HOUSTON — The Thunder has been continually maintained and constructed for moments exactly like this one. By being able to go deep into a bench filled with unique, versatile and flexible players, Thunder Head Coach Billy Donovan has plenty of options.
In Game 1 against the Houston Rockets, the Thunder played it pretty much straight up, sticking with their normal starting lineup and rotations, playing nine different players at least 14 minutes. In Game 2, however, it’s possible that the Thunder might go in a completely different direction. It remains to be seen what Donovan and his staff will decide, but whether it’s going smaller to match Houston or doubling down on the size advantage it has, Donovan has choices.
“We have versatility. We can go with different lineups and do different things. A lot of it depends on matchups,” Donovan said.
“Anytime you’re going against a good quality team, you can go defense and then have a difficulty scoring,” Donovan continued. “Then you can go with more scoring and have a difficult time getting stops. It’s a mixture and balance of being efficient on both ends of the floor.”
Thunder Talk: Coach Donovan
Whether it’s extra time for Norris Cole, more of Jerami Grant, more of Taj Gibson, the use of wings like Kyle Singler, Alex Abrines and Doug McDermott or maybe a combo of Steven Adams and Enes Kanter on the floor together, Donovan will be trying to maximize his team’s advantages while minimizing what they’re giving up.
– Over the past two days the Thunder has spent their afternoons over at the University of Houston’s practice gym, working through its analysis of the film and then walking through coverages and offensive schemes on the floor before working up a sweat with some individual drills. What Houston does isn’t a complicated, orchestrated production, but rather a sequence of random movements that puts teams in binds. On Tuesday the Thunder continued to enforce its defensive game plan while accounting for what the Rockets are trying to generate.
- “They play random basketball which is lot harder and they really try and manipulate you with pick and roll coverages so you over-help so they can find open threes,” center Steven Adams explained.
- “We can’t give them threes or transition points,” Adams added. “The emphasis is still there.”
– One of the most important aspects of the defense will be how Steven Adams, Enes Kanter and the Thunder’s bigs work in unison with Andre Roberson, Victor Oladipo and Russell Westbrook in stopping penetration from the Rockets’ guards. Adams explained the past two days have provided clarity on his reads, specifically when and how he needs to decisively commit to either the ball or the roll man in those pick-and-roll actions.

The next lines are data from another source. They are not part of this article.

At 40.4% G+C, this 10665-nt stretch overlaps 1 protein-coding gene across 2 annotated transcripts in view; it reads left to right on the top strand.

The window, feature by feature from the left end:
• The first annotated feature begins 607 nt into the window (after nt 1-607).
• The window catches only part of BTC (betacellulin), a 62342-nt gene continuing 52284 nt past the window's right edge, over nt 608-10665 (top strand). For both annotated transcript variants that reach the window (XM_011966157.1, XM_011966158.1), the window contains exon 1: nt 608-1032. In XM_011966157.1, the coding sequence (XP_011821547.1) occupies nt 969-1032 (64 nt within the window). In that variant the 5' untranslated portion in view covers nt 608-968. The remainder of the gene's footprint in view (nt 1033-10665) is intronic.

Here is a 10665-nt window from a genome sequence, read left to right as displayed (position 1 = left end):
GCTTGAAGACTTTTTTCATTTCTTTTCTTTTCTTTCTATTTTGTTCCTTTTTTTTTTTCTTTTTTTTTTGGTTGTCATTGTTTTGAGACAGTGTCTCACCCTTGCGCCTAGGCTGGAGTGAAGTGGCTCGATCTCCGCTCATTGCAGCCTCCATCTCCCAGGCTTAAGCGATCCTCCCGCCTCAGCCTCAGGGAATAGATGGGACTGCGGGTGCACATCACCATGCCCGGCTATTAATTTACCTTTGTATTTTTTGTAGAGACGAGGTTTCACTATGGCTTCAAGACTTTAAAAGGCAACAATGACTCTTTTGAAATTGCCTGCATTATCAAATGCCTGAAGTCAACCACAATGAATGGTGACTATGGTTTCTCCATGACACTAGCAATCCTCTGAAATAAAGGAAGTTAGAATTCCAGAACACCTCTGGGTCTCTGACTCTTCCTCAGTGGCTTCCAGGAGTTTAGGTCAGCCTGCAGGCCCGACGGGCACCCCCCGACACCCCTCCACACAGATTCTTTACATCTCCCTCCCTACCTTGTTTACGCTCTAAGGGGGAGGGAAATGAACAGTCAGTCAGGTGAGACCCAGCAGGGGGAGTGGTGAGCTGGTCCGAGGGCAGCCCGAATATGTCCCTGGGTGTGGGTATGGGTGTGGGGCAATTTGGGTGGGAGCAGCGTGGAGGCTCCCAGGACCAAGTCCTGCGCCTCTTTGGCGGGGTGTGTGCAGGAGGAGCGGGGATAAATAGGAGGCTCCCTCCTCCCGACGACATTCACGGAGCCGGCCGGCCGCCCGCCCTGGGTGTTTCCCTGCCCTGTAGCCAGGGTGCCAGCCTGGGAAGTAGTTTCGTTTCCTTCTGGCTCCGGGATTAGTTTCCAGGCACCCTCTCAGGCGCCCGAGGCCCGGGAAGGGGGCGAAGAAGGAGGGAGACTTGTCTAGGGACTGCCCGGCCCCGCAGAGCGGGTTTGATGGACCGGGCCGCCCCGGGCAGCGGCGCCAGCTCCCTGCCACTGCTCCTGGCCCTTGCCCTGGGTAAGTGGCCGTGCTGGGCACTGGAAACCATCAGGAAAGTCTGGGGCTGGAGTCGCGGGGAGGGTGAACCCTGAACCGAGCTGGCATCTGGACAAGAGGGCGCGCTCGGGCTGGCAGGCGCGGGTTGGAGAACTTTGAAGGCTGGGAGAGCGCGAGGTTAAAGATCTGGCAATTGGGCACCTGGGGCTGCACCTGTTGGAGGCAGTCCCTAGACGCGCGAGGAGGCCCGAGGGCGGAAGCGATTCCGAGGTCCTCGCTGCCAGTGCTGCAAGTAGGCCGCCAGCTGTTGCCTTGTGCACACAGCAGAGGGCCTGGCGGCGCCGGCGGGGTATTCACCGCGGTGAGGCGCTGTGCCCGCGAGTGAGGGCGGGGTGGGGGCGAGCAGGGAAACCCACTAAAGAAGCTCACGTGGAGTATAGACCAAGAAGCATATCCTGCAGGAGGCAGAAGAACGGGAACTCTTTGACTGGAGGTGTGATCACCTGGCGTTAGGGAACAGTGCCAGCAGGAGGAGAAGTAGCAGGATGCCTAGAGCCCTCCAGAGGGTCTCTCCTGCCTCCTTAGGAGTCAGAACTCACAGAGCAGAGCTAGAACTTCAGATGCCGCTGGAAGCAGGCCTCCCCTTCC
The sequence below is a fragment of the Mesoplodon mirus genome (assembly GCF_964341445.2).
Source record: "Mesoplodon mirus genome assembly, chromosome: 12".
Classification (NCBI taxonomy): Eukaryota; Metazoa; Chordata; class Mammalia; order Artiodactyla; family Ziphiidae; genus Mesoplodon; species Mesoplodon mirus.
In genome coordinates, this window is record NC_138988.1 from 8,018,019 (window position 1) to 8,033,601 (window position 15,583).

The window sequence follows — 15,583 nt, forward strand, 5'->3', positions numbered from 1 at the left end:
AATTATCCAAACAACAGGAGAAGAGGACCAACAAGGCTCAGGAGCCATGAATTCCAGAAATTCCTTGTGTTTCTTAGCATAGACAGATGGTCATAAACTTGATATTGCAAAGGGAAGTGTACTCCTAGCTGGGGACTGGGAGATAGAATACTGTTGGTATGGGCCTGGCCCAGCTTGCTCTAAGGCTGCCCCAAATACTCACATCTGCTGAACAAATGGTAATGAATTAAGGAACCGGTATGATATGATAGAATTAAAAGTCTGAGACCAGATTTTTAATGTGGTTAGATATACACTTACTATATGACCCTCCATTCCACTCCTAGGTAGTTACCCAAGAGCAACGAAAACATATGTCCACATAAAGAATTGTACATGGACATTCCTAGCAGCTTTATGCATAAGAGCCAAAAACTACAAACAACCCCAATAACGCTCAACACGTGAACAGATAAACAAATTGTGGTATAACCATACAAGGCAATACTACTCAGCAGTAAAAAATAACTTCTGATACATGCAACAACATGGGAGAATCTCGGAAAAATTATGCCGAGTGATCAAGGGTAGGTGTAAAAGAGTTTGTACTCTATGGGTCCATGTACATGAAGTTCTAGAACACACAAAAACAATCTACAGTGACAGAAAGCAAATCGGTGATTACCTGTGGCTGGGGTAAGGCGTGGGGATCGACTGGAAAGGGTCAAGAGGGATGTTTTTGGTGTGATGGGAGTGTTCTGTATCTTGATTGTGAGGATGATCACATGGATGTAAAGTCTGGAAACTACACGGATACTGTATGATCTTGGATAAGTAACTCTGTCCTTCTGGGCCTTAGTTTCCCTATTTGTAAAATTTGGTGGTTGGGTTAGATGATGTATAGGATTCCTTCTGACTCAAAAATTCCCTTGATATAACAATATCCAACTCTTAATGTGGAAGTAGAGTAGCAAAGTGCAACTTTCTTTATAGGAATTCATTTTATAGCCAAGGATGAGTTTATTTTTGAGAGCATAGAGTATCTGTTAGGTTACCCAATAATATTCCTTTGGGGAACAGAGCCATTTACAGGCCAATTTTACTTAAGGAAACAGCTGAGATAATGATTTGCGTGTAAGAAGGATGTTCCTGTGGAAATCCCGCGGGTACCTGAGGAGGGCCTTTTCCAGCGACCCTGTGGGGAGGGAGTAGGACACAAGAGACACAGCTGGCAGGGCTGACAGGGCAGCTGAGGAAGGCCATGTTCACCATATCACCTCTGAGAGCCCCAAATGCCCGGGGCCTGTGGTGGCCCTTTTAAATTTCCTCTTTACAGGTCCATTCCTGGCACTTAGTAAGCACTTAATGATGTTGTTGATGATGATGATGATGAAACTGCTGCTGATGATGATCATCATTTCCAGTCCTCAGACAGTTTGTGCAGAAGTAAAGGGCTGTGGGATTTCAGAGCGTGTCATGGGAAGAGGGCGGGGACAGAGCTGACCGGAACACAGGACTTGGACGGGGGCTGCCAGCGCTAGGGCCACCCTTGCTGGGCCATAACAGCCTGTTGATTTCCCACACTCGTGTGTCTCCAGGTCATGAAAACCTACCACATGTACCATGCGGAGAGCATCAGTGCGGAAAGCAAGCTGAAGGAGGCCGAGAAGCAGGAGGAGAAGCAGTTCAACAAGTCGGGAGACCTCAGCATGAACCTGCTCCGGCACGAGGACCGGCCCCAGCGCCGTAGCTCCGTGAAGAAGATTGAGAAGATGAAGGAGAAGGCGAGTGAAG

- “Looking at video it’s just down to positioning and getting those reads on when to go,” Adams said. “You can’t be premature about it otherwise they do what they do. We cleaned it up a lot more, bigs and guards. We have to make sure we come out more aggressive, with more physicality, forcing them to do stuff instead of letting them do stuff.”
– On Sunday night, Adams was highly critical of the job he did on defense, calling his own defensive reads “trash”. On Wednesday, the Thunder’s leader Westbrook was quick to defend his big man, saying that Adams has done a great job for the team all season long. Westbrook seemed ultra-confident that Adams will bounce back, but also noted that Adams’ self-criticism may be more of a motivational tactic than a fair assessment of what happened on the court.
- “(Adams) is putting pressure on himself to do better,” Westbrook said. “He’ll do better.”
– Another player who Westbrook came out in support of on Tuesday was Victor Oladipo, who will look to shake off a tough shooting night from his playoff debut. Oladipo scored just six points while shooting 1-for-12 from the field and 0-for-6 from the three-point line, but he was able to chip in by doing other things – he racked up four rebounds, three assists, two blocks and a steal. It’ll be those type of energy plays that the Thunder needs from their fourth-year guard.
- “(Oladipo) has to be himself, regardless of whether he makes or misses shots,” Westbrook said.
Thunder Talk: Russell Westbrook